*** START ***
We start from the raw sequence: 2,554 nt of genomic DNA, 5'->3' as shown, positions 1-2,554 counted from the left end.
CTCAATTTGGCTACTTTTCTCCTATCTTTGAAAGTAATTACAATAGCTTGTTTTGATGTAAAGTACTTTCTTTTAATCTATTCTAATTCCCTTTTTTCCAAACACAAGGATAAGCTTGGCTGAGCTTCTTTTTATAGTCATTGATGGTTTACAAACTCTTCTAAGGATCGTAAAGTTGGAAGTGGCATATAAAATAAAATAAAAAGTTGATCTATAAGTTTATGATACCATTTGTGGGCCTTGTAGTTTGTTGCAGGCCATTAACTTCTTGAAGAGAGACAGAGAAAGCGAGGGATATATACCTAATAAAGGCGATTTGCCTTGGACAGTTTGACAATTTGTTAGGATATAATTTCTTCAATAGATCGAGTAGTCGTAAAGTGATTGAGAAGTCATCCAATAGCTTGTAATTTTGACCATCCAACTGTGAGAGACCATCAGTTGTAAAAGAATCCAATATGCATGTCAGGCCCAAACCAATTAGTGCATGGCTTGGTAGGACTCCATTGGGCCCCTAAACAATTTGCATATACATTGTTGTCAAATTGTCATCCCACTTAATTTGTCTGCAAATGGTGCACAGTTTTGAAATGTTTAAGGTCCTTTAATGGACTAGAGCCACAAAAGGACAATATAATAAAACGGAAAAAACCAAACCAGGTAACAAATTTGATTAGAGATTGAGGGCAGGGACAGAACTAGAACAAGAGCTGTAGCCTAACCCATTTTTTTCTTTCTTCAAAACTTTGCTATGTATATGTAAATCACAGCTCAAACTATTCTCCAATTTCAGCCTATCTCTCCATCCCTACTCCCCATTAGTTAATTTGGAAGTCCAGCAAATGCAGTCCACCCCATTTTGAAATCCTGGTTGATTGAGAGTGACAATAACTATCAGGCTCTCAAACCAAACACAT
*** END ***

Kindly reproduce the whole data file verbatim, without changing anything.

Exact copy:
We start from the raw sequence: 2,554 nt of genomic DNA, 5'->3' as shown, positions 1-2,554 counted from the left end.
CTCAATTTGGCTACTTTTCTCCTATCTTTGAAAGTAATTACAATAGCTTGTTTTGATGTAAAGTACTTTCTTTTAATCTATTCTAATTCCCTTTTTTCCAAACACAAGGATAAGCTTGGCTGAGCTTCTTTTTATAGTCATTGATGGTTTACAAACTCTTCTAAGGATCGTAAAGTTGGAAGTGGCATATAAAATAAAATAAAAAGTTGATCTATAAGTTTATGATACCATTTGTGGGCCTTGTAGTTTGTTGCAGGCCATTAACTTCTTGAAGAGAGACAGAGAAAGCGAGGGATATATACCTAATAAAGGCGATTTGCCTTGGACAGTTTGACAATTTGTTAGGATATAATTTCTTCAATAGATCGAGTAGTCGTAAAGTGATTGAGAAGTCATCCAATAGCTTGTAATTTTGACCATCCAACTGTGAGAGACCATCAGTTGTAAAAGAATCCAATATGCATGTCAGGCCCAAACCAATTAGTGCATGGCTTGGTAGGACTCCATTGGGCCCCTAAACAATTTGCATATACATTGTTGTCAAATTGTCATCCCACTTAATTTGTCTGCAAATGGTGCACAGTTTTGAAATGTTTAAGGTCCTTTAATGGACTAGAGCCACAAAAGGACAATATAATAAAACGGAAAAAACCAAACCAGGTAACAAATTTGATTAGAGATTGAGGGCAGGGACAGAACTAGAACAAGAGCTGTAGCCTAACCCATTTTTTTCTTTCTTCAAAACTTTGCTATGTATATGTAAATCACAGCTCAAACTATTCTCCAATTTCAGCCTATCTCTCCATCCCTACTCCCCATTAGTTAATTTGGAAGTCCAGCAAATGCAGTCCACCCCATTTTGAAATCCTGGTTGATTGAGAGTGACAATAACTATCAGGCTCTCAAACCAAACACAT